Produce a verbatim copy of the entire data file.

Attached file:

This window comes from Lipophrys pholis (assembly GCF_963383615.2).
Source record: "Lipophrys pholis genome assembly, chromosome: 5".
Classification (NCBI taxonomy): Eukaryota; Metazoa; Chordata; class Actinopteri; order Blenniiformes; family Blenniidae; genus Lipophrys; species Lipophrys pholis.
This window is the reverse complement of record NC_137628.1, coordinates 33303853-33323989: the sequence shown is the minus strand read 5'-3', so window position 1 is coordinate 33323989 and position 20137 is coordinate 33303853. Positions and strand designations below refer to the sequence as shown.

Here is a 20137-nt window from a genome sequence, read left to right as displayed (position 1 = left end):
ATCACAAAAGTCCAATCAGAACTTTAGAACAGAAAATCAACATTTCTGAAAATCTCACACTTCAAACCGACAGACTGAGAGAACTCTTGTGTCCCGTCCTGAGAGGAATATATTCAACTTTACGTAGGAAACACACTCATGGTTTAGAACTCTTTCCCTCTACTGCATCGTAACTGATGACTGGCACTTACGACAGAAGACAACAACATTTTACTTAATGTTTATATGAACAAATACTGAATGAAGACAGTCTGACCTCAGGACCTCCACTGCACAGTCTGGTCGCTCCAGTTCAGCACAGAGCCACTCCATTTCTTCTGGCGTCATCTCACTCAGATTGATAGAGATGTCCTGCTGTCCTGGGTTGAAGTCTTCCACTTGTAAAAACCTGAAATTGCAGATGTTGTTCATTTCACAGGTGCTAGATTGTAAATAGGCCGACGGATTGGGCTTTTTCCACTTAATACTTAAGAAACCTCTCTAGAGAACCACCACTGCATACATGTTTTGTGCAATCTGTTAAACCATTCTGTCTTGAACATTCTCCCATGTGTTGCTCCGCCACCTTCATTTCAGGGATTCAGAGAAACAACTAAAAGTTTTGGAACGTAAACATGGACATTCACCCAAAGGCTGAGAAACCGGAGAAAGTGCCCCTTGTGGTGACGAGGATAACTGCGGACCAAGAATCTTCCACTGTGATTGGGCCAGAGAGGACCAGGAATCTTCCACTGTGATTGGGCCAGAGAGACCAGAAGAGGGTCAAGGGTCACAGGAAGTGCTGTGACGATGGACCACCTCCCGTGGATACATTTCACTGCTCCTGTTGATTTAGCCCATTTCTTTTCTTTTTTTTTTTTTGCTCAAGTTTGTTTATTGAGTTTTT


This window comes from Lipophrys pholis (assembly GCF_963383615.2).
Source record: "Lipophrys pholis genome assembly, chromosome: 5".
Classification (NCBI taxonomy): Eukaryota; Metazoa; Chordata; class Actinopteri; order Blenniiformes; family Blenniidae; genus Lipophrys; species Lipophrys pholis.
This window is the reverse complement of record NC_137628.1, coordinates 33303853-33323989: the sequence shown is the minus strand read 5'-3', so window position 1 is coordinate 33323989 and position 20137 is coordinate 33303853. Positions and strand designations below refer to the sequence as shown.

Here is a 20137-nt window from a genome sequence, read left to right as displayed (position 1 = left end):
ATCACAAAAGTCCAATCAGAACTTTAGAACAGAAAATCAACATTTCTGAAAATCTCACACTTCAAACCGACAGACTGAGAGAACTCTTGTGTCCCGTCCTGAGAGGAATATATTCAACTTTACGTAGGAAACACACTCATGGTTTAGAACTCTTTCCCTCTACTGCATCGTAACTGATGACTGGCACTTACGACAGAAGACAACAACATTTTACTTAATGTTTATATGAACAAATACTGAATGAAGACAGTCTGACCTCAGGACCTCCACTGCACAGTCTGGTCGCTCCAGTTCAGCACAGAGCCACTCCATTTCTTCTGGCGTCATCTCACTCAGATTGATAGAGATGTCCTGCTGTCCTGGGTTGAAGTCTTCCACTTGTAAAAACCTGAAATTGCAGATGTTGTTCATTTCACAGGTGCTAGATTGTAAATAGGCCGACGGATTGGGCTTTTTCCACTTAATACTTAAGAAACCTCTCTAGAGAACCACCACTGCATACATGTTTTGTGCAATCTGTTAAACCATTCTGTCTTGAACATTCTCCCATGTGTTGCTCCGCCACCTTCATTTCAGGGATTCAGAGAAACAACTAAAAGTTTTGGAACGTAAACATGGACATTCACCCAAAGGCTGAGAAACCGGAGAAAGTGCCCCTTGTGGTGACGAGGATAACTGCGGACCAAGAATCTTCCACTGTGATTGGGCCAGAGAGGACCAGGAATCTTCCACTGTGATTGGGCCAGAGAGACCAGAAGAGGGTCAAGGGTCACAGGAAGTGCTGTGACGATGGACCACCTCCCGTGGATACATTTCACTGCTCCTGTTGATTTAGCCCATTTCTTTTCTTTTTTTTTTTTTGCTCAAGTTTGTTTATTGAGTTTTT